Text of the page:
This week’s installment of Ten Questions features May-Lee Chai, whose story collection Useful Phrases for Immigrants is out today from Blair, an imprint of Carolina Wren Press. Chai’s collection, which Edward P. Jones calls “a splendid gem” and Tayari Jones calls “essential reading,” is, at its essence, about migration—both physical and psychological, between cities and countries, among families and individuals. The stories are marked by complex and vividly rendered characters, Chinese American and Chinese women, men, and children who navigate relationships and the land, asking important questions about themselves, their families, and their culture. As Lisa Ko puts it, “You won’t forget these characters.” May-Lee Chai is the award-winning author of ten books, including the memoir Hapa Girl, the novel Tiger Girl, and her original translation from Chinese into English of Autobiography of Ba Jin. She is the recipient of an NEA fellowship and is an assistant professor in creative writing at San Francisco State University.
1. Where, when, and how often do you write?
When I first started writing as a student, I used to write after midnight, after all my work was done for the day. But now I find that too tiring. I can write only on days when I’m not teaching and when all my grading and reading are done. Otherwise, I can’t turn off my editing brain to reach my subconscious, creative thoughts.
2. How long did it take you to write Useful Phrases for Immigrants?
I had been working on some of the stories for four or five years before I decided to put together a collection. Some had already been published. Once I came up with my theme, I knew which ones should go together and how to revise the others.
3. What was the most surprising thing about the publication process?
I received the most beautiful blurb quote from Edward P. Jones. After that I thought, “I will never again receive an endorsement as wonderful, as meaningful, as generous as his. You can put this one on my tombstone!”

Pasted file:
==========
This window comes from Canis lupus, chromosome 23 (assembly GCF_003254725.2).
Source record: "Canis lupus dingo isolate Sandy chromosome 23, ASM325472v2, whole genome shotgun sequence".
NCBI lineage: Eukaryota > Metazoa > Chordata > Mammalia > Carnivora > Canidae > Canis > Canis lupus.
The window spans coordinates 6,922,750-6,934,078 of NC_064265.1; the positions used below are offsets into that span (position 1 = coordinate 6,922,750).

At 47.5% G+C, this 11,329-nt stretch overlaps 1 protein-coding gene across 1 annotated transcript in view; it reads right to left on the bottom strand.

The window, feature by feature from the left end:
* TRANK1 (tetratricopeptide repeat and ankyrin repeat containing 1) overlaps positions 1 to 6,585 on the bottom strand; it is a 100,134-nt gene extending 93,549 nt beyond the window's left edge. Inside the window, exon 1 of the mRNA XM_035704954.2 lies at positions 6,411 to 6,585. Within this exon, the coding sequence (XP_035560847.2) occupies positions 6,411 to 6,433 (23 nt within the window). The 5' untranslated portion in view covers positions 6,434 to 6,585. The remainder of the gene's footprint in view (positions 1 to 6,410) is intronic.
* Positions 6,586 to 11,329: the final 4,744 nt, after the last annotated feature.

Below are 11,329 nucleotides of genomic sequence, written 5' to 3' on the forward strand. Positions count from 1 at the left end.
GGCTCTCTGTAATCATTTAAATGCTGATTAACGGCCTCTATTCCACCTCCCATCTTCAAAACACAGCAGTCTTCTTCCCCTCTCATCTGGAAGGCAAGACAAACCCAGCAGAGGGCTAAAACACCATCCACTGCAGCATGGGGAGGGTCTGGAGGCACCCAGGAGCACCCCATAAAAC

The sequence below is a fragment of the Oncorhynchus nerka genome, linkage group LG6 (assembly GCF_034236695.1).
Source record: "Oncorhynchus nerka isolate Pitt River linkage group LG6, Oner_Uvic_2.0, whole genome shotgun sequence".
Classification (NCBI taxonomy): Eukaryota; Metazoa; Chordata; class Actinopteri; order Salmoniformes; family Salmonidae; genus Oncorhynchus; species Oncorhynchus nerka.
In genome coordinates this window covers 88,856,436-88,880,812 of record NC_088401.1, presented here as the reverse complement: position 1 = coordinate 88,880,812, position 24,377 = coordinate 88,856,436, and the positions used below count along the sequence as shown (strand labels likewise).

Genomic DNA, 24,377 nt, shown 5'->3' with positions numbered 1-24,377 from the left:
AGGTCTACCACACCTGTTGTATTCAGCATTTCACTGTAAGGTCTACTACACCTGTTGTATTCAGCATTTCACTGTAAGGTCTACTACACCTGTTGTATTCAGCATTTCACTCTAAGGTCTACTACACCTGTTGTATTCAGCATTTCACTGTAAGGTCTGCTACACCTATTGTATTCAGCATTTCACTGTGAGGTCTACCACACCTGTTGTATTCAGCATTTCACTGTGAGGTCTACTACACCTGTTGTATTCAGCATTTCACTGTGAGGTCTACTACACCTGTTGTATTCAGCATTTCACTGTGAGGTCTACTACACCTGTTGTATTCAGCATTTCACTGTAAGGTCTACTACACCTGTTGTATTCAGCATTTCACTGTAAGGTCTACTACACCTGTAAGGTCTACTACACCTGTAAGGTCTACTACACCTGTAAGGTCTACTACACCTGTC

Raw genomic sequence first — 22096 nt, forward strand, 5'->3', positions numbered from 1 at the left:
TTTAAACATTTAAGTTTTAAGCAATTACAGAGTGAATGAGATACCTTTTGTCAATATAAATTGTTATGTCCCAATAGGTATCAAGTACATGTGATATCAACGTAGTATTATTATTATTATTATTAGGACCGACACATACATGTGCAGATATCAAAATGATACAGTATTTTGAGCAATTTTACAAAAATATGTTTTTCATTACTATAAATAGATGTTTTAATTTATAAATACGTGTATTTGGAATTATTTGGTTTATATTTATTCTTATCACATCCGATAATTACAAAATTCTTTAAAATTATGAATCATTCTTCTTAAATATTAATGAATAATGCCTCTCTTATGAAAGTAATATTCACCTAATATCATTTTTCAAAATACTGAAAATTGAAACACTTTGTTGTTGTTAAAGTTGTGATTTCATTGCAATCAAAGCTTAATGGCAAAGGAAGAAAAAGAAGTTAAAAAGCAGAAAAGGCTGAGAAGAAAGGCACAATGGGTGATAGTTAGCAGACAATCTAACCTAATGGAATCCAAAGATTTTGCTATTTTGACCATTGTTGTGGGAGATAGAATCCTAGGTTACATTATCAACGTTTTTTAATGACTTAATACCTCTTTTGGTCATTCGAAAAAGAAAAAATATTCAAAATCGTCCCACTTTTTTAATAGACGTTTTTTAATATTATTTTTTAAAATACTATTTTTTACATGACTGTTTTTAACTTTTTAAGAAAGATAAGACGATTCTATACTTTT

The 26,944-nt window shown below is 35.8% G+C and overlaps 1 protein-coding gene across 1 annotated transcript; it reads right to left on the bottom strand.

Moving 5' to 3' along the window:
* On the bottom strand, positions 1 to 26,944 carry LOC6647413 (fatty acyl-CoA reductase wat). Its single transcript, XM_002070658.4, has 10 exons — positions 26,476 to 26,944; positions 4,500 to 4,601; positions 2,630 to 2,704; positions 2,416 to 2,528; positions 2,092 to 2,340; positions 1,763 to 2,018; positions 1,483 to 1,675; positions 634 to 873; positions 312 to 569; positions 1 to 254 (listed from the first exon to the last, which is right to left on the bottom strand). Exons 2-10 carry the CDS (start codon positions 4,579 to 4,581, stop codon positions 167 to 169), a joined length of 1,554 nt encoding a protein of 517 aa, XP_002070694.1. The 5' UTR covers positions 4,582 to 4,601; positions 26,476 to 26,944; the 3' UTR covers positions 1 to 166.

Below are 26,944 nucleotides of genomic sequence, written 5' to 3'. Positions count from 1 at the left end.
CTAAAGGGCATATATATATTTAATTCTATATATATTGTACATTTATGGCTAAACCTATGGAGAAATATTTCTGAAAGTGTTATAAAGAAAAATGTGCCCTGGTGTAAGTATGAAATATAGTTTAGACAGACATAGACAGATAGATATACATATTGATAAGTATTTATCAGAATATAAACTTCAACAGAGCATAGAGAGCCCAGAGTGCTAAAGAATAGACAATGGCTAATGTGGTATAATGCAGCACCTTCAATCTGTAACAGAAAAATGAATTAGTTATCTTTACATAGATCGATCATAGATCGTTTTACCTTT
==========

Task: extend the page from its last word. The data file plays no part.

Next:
4. What is one thing you’d change about the literary community and/or the publishing business?
I wish it were easier for writers of color who don’t come from moneyed backgrounds to be heard and celebrated.
5. What are you reading right now?
Just finished reading Vanessa Hua’s novel A River of Stars, which is so good at taking a story that’s ripped from the headlines and then going deeper into the characters and their motivations, and I’m just starting Jamel Brinkley’s short story collection, A Lucky Man, which is full of heartbreak and longing and exquisitely crafted sentences.
6. Who is the most underrated author, in your opinion?
Sei Shonagon. She was a member of the Heian Court in 10th-century Japan and wrote a “pillowbook” of diary-like entries on daily life, rituals, human relationships, all kinds of opinionated, lyric-essay-like observations. Everyone should read her.
7. What trait do you most value in an editor?
My editor at Blair, Robin Miura, has the best editors’ traits: an eagle eye and a light hand.
8. What is the biggest impediment to your writing life?
The current political situation is the biggest impediment to my continued well-being as a woman of color in America, so that naturally impedes the writing. It takes time and energy to resist, and it takes time and energy to heal. That leaves relatively little time for everything else.
9. What’s one thing you hope to accomplish that you haven’t yet?
Peace of mind.
10. What’s the best piece of writing advice you’ve ever heard?
Writer Nona Caspers (The Fifth Woman) just visited my undergraduate class and told the students to learn to trust their subconscious. As an example, she said when something turns up in a writing exercise or in their notebooks, they should be willing to explore and unpack and develop what their subconscious is telling them is important. I thought that was great advice.